Having released a 1970 album and played a few shows, the band Red Dirt decided that a change of name was their passport to fame and fortune and promptly became Snake Eye, under which guise Manfred Mann described this outfit as "one of the best bands he had seen". Praise indeed and if you like Wishbone Ash, you might well have agreed, for while Snake Eye were put in the same pot as both King Crimson and The Allmans, it's hard to shake off the feeling that the opening track from which their only album, The Journey, takes its name isn't a long lost Ash track. It's a thought that runs through this entire album, the long instrumental sections of "Sweet Dream Lady" or "The Heart Of A Young Boy" utilising a similar structure. "World In A Mountain" does go some way to revealing the Crimson comparisons and yet it would have to be a watered down version of that band who would have come up with the dextrous, yet much more straight ahead themes set out here.
Strangely for an album where they are buried deep within lengthy twin guitar interplay and booming rhythms, the vocals from Dave Ritchie offer a dreamy change of mood that fits the music well. Although there's little doubt that it's the fret work of Ritchie and Ron Hales, and how that melds keenly with Ken Giles' bass, that is the key to what makes The Journey as engaging as it is. Drummer Steve Jackson holds up his end of the deal, eagerly adding emphasis and style as does Gary Boroughs who appears behind the kit on two tracks to Jackson's four. Although it's also Jackson who plays on two additional bonus cuts, "Tolly Cobold" and "Hoe Down", neither of which seem connected in any way to the main album, both being a strange and unconvincing folk rock hybrid that neither shows the band in a great light, or add anything to The Journey other than length.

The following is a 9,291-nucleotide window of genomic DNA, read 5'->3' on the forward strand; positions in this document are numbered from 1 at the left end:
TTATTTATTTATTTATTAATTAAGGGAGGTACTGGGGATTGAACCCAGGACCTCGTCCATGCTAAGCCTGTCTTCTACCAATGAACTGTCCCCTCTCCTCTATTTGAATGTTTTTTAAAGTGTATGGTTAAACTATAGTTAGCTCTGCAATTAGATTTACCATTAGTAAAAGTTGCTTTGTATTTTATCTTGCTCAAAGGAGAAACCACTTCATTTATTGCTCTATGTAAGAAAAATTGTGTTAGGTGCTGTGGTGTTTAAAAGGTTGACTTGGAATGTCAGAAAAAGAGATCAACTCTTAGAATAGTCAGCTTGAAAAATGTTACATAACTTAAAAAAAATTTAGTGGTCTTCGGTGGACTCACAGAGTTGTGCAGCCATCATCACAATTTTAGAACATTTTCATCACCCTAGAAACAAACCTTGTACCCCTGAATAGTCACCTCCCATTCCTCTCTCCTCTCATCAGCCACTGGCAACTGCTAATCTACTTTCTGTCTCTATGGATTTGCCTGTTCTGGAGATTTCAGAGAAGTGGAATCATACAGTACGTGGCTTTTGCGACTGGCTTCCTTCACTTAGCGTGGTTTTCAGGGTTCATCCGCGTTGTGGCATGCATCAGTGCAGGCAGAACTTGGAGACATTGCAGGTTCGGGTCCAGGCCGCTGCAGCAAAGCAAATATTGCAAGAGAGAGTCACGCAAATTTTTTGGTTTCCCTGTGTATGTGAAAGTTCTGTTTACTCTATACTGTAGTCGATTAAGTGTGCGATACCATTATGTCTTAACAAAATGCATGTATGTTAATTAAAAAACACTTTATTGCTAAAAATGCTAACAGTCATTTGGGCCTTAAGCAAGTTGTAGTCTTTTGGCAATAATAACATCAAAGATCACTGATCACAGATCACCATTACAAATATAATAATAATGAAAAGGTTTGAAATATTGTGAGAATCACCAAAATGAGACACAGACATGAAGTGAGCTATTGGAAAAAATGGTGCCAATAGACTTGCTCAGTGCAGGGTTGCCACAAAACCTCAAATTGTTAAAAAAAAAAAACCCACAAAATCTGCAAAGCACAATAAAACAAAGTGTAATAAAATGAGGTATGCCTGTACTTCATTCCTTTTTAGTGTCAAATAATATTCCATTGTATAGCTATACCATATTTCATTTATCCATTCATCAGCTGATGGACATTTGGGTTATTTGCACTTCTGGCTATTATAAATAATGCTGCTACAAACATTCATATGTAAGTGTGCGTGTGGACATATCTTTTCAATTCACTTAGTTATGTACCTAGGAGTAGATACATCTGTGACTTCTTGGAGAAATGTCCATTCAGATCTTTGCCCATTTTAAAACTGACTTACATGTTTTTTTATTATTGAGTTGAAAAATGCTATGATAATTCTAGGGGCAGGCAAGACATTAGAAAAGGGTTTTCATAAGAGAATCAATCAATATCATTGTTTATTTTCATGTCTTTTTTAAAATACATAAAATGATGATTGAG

The six main album cuts however are worth the price of entry alone, the easy mannered but pinpoint sharp and hugely memorable melodies this outfit were capable of weaving, really quite impressive. Personally I'd never heard of Snake Eye before this welcome Angel Air release, something explained by the fact that these recordings have never actually seen the light of day before. The debut Snake Eye album coming some 44 years too late for them to hit the big time. Which when you consider just how good their music was, is nothing short of a travesty. Fans of Wishbone Ash will lap up The Journey and wonder at what could have been for an undiscovered band that deserved so much more.
by Steven Reid
1. The Journey - 3:48
2. World In A Mountain - 9:39
3. Sweet Dream Lady - 9:50
4. The Heart Of A Young Boy - 6:34
5. Don't Be A Fool (Dave Richardson, Ron Hales) - 6:25
6. The Journey's End - 13:16
7. Tolly Cobbold (Dave Richardson, Ken Giles, Steve Jackson, Ron Hales) - 2:40
8. Hoe Down (Live 1972) - 2:01
All compositions by Dave Richardson except where stated
Bonus Tracks 7,8
*Steve Jackson - Drums
*Ken Giles - Bass
*Dave Richardson - Steel Guitar, Piano, Organ, Harmonica, Lead Vocals
*Gary Boroghous- Drums
*Ron Hales - Lead Guitar
1970 Red Dirt - Red Dirt (2010 expanded issue)